Q: If you had to describe LET ME LIE in three adjectives, which would you choose?
A: Twisty, emotional, unpredictable.
Q: Could you tell us a bit about this book and the inspiration behind it?
A: It’s actually inspired by a real life story, but if I told you what it was it would spoil at least one of the twists! The story is narrated by Anna, whose parents took their own lives at Beachy Head the previous year. When an anonymous note suggests the deaths were not as straightforward as they seemed, Anna approaches Murray Mackenzie, a retired detective now working as a civilian at her local police station, to investigate their murders.
Q: Can you share with us the moment when you first had the idea that later became LET ME LIE?
A: Let Me Lie had rather miserable origins. I’d had a meeting with my editor and decided that the book I was writing wasn’t good enough – 60,000 words were going in the bin. Travelling home, the idea for the new book came to me in a flash and I knew that this book was the one I should be writing. I started work that night and had a first draft to my editor a few months later.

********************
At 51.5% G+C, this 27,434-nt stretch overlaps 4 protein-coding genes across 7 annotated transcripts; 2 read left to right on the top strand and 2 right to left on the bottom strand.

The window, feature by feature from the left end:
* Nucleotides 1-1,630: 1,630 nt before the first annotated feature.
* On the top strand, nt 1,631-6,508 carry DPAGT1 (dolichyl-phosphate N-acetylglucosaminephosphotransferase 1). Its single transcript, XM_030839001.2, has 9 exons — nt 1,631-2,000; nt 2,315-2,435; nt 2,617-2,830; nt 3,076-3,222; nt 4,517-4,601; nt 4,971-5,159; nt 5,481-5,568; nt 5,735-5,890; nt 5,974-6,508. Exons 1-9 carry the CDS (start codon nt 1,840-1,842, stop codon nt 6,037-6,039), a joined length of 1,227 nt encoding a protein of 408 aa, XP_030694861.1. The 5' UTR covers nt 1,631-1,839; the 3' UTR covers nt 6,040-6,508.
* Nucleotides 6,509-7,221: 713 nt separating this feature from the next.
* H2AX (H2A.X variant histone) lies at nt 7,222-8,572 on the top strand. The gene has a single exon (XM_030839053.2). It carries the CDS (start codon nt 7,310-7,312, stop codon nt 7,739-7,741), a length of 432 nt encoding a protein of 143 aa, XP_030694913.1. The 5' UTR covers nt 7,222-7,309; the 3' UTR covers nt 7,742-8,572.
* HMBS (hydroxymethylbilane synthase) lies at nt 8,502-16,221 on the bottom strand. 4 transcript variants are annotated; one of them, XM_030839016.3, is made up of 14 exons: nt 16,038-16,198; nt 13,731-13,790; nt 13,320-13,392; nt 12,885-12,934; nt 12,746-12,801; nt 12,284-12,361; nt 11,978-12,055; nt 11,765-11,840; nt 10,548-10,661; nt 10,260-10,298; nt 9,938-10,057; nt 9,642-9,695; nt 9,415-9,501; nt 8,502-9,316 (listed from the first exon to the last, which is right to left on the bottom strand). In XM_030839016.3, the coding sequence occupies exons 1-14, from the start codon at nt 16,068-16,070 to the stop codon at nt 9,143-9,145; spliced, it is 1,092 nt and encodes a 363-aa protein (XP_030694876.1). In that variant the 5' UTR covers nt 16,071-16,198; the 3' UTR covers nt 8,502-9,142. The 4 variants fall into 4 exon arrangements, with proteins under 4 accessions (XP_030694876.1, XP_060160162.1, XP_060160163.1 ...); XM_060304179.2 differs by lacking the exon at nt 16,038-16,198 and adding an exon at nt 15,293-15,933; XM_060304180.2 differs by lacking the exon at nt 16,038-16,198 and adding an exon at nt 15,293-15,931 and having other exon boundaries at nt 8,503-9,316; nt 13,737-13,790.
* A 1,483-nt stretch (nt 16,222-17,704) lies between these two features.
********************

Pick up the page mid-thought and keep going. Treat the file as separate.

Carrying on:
Q: You never seem to ‘write the same book twice’. Is this a conscious decision on your part, to clearly differentiate each of your books from the others?
A: A little bit of both! Because I write standalone books I don’t have to conform to a particular style or shape of story, as I might if I wrote a series. The characters and plot dictate how the book turns out: I SEE YOU, for example, picks up pace very early on, because there are numerous crimes being committed, and a clear drive for the central characters to find out who’s behind them. In LET ME LIE Anna is trying to convince her partner and the police that her parents were murdered, so the suspense builds more slowly. In each of my books the twists are in different places, and that’s partly down to the natural arc of the story, but also so they aren’t too predictable for my readers.